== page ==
I remember again, the only constant is change. Our days are not guaranteed. The only thing I can control is my reaction to what happens in my world. (Thank you, Viktor Frankl.)

I was reading Ken Follett's Edge of Eternity these past few weeks. I've read historical fiction before - this is the first time I've been old enough, and the period covered recent enough, for me to parallel the events in the book with my life.

I was born the year the Berlin Wall went up. I toddled my way through the tumultuous civil right's movement of the early 60's. The Kennedys were shot; the trajectory of our country changed - and I was learning to read. It struck home in a way it never has before - even in time of war, there are pockets of peace.

I can't control what's happening in the world around me. Heck, I count it a good day if I manage to keep the cats off the counter while I fix dinner.

But I can control my fear and decide not to panic.

Hate is loud, but Love whispers anyways.

It doesn't seem possible Love could ever win, even for a moment, but it does.

I can listen for Love's whispers, add my voice to the quiet, steady chorus when I can, because I can. Anyways.

Tuesday, August 8, 2017

Changing Rhythms

I'm one of those people who prefers my life to have a steady rhythm.

On this beat, I sleep.
On this beat, I rise.
On this day, I work.
On this day, I play.

These are the people who share the rhythm of my life.

But, wait.

The rhythm has changed.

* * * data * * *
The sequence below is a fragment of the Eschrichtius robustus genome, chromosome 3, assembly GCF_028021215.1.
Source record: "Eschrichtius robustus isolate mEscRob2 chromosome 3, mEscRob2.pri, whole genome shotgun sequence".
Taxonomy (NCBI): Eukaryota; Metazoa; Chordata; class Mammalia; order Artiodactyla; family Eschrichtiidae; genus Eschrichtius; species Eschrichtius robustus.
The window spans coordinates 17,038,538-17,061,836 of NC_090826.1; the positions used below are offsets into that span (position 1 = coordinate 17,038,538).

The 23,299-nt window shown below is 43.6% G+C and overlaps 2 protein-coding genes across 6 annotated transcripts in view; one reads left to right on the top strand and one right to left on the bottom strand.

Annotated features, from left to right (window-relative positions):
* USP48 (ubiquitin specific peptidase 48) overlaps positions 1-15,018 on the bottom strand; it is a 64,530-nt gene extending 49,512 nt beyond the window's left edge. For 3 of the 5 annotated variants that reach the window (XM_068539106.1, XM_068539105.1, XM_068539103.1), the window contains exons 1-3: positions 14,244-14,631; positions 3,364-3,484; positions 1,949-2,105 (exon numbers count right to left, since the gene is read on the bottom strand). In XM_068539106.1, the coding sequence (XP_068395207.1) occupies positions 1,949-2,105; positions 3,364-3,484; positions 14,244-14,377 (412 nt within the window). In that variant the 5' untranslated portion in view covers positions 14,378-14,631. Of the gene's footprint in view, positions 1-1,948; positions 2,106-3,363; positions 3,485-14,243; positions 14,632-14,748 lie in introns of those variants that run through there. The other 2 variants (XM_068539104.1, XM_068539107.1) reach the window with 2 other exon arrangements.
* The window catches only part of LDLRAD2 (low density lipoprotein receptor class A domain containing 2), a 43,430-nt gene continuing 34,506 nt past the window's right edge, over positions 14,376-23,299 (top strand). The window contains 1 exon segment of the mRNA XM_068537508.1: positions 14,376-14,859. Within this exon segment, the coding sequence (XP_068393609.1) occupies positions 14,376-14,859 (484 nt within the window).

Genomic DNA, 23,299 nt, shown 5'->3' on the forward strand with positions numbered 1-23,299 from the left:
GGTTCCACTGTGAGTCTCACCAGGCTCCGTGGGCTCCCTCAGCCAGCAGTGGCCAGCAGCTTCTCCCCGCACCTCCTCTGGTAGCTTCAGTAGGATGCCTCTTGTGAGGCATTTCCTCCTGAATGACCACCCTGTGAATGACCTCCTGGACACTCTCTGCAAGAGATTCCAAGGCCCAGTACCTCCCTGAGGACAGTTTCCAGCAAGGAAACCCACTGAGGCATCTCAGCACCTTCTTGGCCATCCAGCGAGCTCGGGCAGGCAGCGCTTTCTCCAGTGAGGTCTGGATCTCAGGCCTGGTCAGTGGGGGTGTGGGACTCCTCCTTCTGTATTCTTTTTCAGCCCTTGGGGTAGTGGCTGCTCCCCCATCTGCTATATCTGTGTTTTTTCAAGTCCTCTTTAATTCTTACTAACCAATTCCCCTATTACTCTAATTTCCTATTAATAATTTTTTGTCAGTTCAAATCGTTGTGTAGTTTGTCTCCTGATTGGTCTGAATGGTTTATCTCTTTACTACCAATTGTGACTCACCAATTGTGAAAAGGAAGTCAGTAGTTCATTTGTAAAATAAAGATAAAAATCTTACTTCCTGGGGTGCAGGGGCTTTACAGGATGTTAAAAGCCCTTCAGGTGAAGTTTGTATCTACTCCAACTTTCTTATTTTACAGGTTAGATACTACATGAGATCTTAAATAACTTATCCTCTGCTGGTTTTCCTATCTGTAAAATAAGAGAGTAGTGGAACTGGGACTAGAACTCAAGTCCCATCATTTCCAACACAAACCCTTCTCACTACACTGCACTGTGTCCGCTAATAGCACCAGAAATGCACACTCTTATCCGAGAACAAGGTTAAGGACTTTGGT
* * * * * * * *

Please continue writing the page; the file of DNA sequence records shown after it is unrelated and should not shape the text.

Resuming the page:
My baby bird has left the nest again, and I'm learning again how the rhythms of my life sound when I live alone.

The beat changes when I am left to my own devices. The fridge is emptier, the house tidier. I am learning again to be content to come home to the quiet. Learning again to listen to the sound of my heartbeat when there is no counter-rhythm in the house to balance it out.

I go to bed when I am tired, no longer do I wait to make sure everyone is safely home and settled - for I am home, and I am safe and there is no one else to worry about.

I delay getting up in the morning until the last minute. Oh, wait. That rhythm hasn't changed a bit - I've been having to have serious conversations with me to get my rear in gear in the morning since he left home the first time some years ago.

Last weekend was cool, rainy. I spent most of Saturday and all of Sunday by myself. I procrastinated some, napped some, worked some. I marveled to myself at the spectacle of the rain.

Being alone is daunting. A bit scary, a bit freeing.
I'm finding again my own pace.
It takes practice.

I'm out of practice.

This adjustment is not easy. But there is beauty there when I remember to look.

And, I don't have to share the ice cream.